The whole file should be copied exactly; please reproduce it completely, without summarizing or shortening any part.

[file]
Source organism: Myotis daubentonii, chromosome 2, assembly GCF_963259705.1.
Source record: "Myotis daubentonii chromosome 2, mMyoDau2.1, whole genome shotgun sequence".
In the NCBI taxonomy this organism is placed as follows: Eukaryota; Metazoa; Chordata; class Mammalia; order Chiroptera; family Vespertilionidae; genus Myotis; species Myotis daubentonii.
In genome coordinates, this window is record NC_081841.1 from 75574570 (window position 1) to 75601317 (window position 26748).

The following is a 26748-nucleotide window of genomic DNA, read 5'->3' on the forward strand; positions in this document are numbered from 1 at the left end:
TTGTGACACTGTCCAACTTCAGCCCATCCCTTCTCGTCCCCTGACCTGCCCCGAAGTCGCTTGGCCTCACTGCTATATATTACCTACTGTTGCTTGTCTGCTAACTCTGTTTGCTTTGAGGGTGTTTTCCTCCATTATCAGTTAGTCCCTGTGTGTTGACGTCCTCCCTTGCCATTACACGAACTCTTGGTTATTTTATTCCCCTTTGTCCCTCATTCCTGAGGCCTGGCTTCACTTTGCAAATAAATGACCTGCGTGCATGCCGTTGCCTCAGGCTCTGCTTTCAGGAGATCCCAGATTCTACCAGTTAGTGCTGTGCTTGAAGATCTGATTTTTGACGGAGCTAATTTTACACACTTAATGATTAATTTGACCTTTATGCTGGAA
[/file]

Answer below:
Source organism: Myotis daubentonii, chromosome 2, assembly GCF_963259705.1.
Source record: "Myotis daubentonii chromosome 2, mMyoDau2.1, whole genome shotgun sequence".
In the NCBI taxonomy this organism is placed as follows: Eukaryota; Metazoa; Chordata; class Mammalia; order Chiroptera; family Vespertilionidae; genus Myotis; species Myotis daubentonii.
In genome coordinates, this window is record NC_081841.1 from 75574570 (window position 1) to 75601317 (window position 26748).

The following is a 26748-nucleotide window of genomic DNA, read 5'->3' on the forward strand; positions in this document are numbered from 1 at the left end:
TTGTGACACTGTCCAACTTCAGCCCATCCCTTCTCGTCCCCTGACCTGCCCCGAAGTCGCTTGGCCTCACTGCTATATATTACCTACTGTTGCTTGTCTGCTAACTCTGTTTGCTTTGAGGGTGTTTTCCTCCATTATCAGTTAGTCCCTGTGTGTTGACGTCCTCCCTTGCCATTACACGAACTCTTGGTTATTTTATTCCCCTTTGTCCCTCATTCCTGAGGCCTGGCTTCACTTTGCAAATAAATGACCTGCGTGCATGCCGTTGCCTCAGGCTCTGCTTTCAGGAGATCCCAGATTCTACCAGTTAGTGCTGTGCTTGAAGATCTGATTTTTGACGGAGCTAATTTTACACACTTAATGATTAATTTGACCTTTATGCTGGAA